The Beacon December FY22


BREAST CANCER INSPIRED ME TO MAKE CHANGES TO MY LIFESTYLE O n an ordinary day, in August 2019, I was having a shower after the gym before rushing to work when a

thought popped into my mind: ‘ Go and look at yourself in the mirror ’. When I stepped out of the shower, I immediately saw puckered skin on my right breast and, as I checked it, I felt a lump. A few days later, I was diagnosed with locally advanced triple positive breast cancer. Just six weeks before my diagnosis, I had decided to take a break from drinking alcohol. Until then, I’d had an unbalanced relationship with alcohol. I was not a daily drinker but identified as a binge drinker. It didn’t align with my values. I’m into holistic health, enjoy walking, running and hiking, and exploring my spirituality. Alcohol made me feel disappointed and critical about myself. In the past, I used alcohol to cope with life’s challenges. Yet, faced with the huge challenge of a breast cancer diagnosis, I realised healing was more important. I remained alcohol free and focused on the other lifestyle choices I had control over, including exercise, nutrition and stress levels. The hardest part of going alcohol free was realising how much drinking was connected with my identity. I was the party girl and I got a lot of positive affirmation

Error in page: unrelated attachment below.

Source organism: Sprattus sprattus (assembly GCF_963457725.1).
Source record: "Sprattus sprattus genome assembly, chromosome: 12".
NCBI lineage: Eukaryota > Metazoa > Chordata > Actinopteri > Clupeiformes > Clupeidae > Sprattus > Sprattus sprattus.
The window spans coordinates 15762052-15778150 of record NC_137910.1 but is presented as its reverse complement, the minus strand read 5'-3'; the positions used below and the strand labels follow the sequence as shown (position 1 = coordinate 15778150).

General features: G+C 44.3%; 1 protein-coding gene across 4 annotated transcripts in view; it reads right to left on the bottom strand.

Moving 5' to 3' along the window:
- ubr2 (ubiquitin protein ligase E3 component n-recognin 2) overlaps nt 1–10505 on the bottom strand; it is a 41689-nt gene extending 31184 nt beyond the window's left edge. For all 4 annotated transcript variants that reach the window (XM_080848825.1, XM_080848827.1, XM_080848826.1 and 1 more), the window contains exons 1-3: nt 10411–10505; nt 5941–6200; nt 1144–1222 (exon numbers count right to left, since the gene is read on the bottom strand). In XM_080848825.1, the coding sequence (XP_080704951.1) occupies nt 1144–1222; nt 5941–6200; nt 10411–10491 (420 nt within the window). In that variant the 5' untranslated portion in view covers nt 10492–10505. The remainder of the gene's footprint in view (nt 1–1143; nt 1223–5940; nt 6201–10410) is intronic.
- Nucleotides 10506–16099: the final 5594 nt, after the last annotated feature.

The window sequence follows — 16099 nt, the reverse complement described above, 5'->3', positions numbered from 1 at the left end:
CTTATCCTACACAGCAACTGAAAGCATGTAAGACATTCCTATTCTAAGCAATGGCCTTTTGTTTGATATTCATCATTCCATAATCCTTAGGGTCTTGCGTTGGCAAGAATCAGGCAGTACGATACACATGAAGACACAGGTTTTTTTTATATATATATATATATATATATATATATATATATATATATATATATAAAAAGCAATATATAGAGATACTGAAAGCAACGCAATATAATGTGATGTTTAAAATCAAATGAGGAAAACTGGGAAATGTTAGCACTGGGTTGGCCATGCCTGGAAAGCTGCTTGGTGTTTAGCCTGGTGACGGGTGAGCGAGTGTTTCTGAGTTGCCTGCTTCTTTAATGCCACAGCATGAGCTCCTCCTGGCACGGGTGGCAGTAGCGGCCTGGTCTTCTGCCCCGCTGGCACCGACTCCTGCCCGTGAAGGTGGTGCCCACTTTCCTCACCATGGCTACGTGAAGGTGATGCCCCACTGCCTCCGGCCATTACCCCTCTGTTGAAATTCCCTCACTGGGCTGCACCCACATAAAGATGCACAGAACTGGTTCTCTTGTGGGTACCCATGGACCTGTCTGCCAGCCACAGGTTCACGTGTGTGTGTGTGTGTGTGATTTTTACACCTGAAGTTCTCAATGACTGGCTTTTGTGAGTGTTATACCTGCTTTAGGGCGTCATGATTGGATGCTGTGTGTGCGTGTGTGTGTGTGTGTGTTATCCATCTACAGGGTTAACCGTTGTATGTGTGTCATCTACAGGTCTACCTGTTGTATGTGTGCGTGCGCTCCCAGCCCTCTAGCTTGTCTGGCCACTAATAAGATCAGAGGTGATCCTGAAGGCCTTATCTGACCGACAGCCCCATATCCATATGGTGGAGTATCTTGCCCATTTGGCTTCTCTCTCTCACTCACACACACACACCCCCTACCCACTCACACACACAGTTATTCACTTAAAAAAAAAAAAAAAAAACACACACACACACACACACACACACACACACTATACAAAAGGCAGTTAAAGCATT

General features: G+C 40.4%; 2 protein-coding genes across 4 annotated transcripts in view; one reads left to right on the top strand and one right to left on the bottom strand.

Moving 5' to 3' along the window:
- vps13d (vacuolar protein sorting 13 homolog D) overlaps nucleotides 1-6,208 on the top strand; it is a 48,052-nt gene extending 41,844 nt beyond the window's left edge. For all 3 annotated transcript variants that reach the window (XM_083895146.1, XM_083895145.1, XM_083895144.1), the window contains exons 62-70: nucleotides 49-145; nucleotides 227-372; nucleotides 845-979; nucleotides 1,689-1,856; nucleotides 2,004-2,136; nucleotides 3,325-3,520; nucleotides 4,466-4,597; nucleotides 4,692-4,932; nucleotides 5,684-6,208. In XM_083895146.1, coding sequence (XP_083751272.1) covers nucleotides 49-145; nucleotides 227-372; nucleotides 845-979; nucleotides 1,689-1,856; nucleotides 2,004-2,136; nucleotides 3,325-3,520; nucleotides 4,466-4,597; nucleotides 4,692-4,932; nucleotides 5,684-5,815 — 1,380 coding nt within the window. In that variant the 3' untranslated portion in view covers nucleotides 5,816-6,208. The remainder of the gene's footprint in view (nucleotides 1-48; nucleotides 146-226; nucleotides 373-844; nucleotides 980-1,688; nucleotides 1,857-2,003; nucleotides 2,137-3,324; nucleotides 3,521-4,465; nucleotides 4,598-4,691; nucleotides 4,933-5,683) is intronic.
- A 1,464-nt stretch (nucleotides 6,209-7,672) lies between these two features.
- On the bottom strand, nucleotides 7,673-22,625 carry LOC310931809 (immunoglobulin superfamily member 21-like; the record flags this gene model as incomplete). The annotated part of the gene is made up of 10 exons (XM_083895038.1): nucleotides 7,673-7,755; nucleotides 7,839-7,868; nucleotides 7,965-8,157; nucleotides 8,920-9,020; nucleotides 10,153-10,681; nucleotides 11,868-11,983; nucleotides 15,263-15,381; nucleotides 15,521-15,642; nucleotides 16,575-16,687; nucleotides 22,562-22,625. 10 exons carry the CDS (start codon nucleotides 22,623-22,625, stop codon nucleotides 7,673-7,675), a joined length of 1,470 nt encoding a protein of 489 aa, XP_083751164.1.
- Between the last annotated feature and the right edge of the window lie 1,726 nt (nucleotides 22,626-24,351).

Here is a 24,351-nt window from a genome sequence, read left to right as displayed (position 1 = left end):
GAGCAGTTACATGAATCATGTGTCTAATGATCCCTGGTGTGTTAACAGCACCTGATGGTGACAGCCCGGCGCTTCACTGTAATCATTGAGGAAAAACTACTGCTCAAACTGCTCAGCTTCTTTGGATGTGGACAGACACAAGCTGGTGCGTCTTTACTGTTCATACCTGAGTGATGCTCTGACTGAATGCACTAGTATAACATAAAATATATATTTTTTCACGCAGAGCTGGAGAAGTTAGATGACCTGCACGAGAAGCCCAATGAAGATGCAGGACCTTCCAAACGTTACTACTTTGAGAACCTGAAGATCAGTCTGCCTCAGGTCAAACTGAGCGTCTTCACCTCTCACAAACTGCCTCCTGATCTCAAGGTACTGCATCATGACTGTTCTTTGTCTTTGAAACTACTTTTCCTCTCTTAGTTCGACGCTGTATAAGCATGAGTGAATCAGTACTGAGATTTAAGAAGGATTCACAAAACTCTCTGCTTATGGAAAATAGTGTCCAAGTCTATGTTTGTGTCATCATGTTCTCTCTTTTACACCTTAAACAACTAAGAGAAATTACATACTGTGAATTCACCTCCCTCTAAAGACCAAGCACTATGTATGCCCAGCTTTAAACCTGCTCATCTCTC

Kath Elliot and Ralph

alcohol consumption. Even low to moderate levels of drinking can impact your overall breast cancer risk. For me, not drinking and my breast cancer diagnosis have changed my life—for the better. One of the greatest lessons I’ve taken from my diagnosis is that I don’t want to take life for granted. By taking control, I’m living a life aligned with my purpose and values. If you’re living a life that you’re not feeling happy and engaged in, remember you have the power to change it. Read more about Kath’s story here: BCNA’s My Journey has articles about lifestyle factors and breast cancer. For more information about alcohol as a risk factor for cancer, read the Cancer Council’s Alcohol and Cancer National Position Statement.

from it. It was confronting when I stopped and I often felt exposed and awkward. But it became easier over time. The more I socialised without drinking, the more I enjoyed it, because I was being my true self. People understood why I didn’t want to drink during treatment. However, once my treatment ended, most thought I’d start again. They’d say things like, ‘ Don’t you want to have a champagne to celebrate the end of treatment ?’. But I still didn’t want to drink. As I became more educated about alcohol being a risk factor for breast cancer and other cancers, I was shocked and annoyed that information is not made more available. None of my doctors spoke directly about it. I think it’s important for women to know about the risk so they can make informed choices about their

Issue 93 | December 2022


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